Severe fatigue, chronic pain, brain fog, difficulties with day-to-day tasks — these are just a few of the often disabling symptoms of chronic fatigue syndrome.

Millions of people across the globe, up to about 2.5 million people in the United States alone, are believed to be affected by this condition, and many don’t have a formal diagnosis. One of the reasons for this is the lack of a specific test for chronic fatigue syndrome.

In this article, we take a look at how doctors currently diagnose chronic fatigue syndrome, along with their recommendations for long-term management of the symptoms.

Chronic fatigue syndrome (CFS), sometimes referred to as myalgic encephalomyelitis (ME) or systemic exertion intolerance disease (SEID), is a chronic condition that’s characterized by severe chronic fatigue.

CFS can be so severe that makes it difficult for a person to perform their day-to-day activities. They may not be able to fulfill work or school obligations, engage in social activities, or even perform basic tasks like cooking a meal or taking a shower. In severe cases, they may not even be able to leave bed.

When people with CFS do attempt to perform these activities, they often experience a worsening of symptoms called post-exertional malaise (PEM). During PEM, other symptoms of CFS, like sleep difficulties, cognitive impairment, and chronic pain, can flare up.

Researchers are not entirely sure what causes CFS. However, according to the Centers for Disease Control and Prevention (CDC), possible causes may include:

  • certain viral or bacterial infections
  • changes to the immune system
  • underlying biochemical differences
  • genetics

Currently, there’s no blood test that has been approved to help diagnose CFS.

A pilot study from 2019 explored a blood test that would allow doctors to screen for certain cellular markers related to ME/CFS. In this study, the researchers used an ultrasensitive blood test to determine if there were any notable cellular differences in participants with CFS.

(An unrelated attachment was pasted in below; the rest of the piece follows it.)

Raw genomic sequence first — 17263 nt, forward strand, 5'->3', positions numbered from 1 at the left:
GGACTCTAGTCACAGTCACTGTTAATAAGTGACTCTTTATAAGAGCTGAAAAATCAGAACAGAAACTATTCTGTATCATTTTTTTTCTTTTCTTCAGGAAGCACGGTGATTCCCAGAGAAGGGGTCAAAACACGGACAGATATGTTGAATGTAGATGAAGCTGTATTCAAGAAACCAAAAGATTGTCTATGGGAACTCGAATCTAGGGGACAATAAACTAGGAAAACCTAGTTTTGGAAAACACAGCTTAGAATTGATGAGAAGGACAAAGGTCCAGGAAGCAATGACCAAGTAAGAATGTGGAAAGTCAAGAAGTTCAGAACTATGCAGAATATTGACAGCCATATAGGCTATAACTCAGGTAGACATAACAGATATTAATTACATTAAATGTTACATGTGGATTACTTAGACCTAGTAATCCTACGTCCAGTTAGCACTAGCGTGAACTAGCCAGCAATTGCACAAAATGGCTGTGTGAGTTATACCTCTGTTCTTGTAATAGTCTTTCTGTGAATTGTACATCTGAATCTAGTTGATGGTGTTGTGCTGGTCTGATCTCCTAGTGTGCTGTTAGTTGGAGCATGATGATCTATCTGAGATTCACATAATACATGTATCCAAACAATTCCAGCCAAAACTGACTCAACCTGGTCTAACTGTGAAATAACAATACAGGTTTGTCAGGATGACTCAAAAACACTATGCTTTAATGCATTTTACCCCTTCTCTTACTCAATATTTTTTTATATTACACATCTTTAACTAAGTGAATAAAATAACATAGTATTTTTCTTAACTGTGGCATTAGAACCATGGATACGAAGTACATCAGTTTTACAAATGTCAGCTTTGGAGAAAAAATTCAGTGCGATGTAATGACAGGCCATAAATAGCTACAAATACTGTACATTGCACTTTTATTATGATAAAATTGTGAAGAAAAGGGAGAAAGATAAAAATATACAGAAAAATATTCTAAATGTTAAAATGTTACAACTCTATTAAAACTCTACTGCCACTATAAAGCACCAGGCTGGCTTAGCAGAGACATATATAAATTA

Results of the blood test showed that the immune cells of participants with CFS showed a much different response when exposed to stress than the cells of healthy participants. Given these results, the researchers believe that their test could potentially be a low-cost, minimally invasive, and reliable way to help diagnose CFS.

This test has yet to be approved as a diagnostic blood test for CFS. However, the National Institutes of Health believes this study could be the first step in developing a standard test. More research is needed.

Without an official blood test to help diagnose CFS, it can take years for people to receive a diagnosis. Here’s what doctors currently look for when making a diagnosis:

  • Substantial impairment: CFS causes significant impairment in someone’s ability to do activities at home, school, work, or in social settings. This impairment usually comes as a result of severe, persistent fatigue that doesn’t get better with rest.
  • Post-exertional malaise (PEM): After engaging in mental or physical activities, CFS can cause PEM, which is a worsening of chronic fatigue symptoms. PEM tends to appear within 12 to 48 hours after the “exertion” and can last for days or weeks.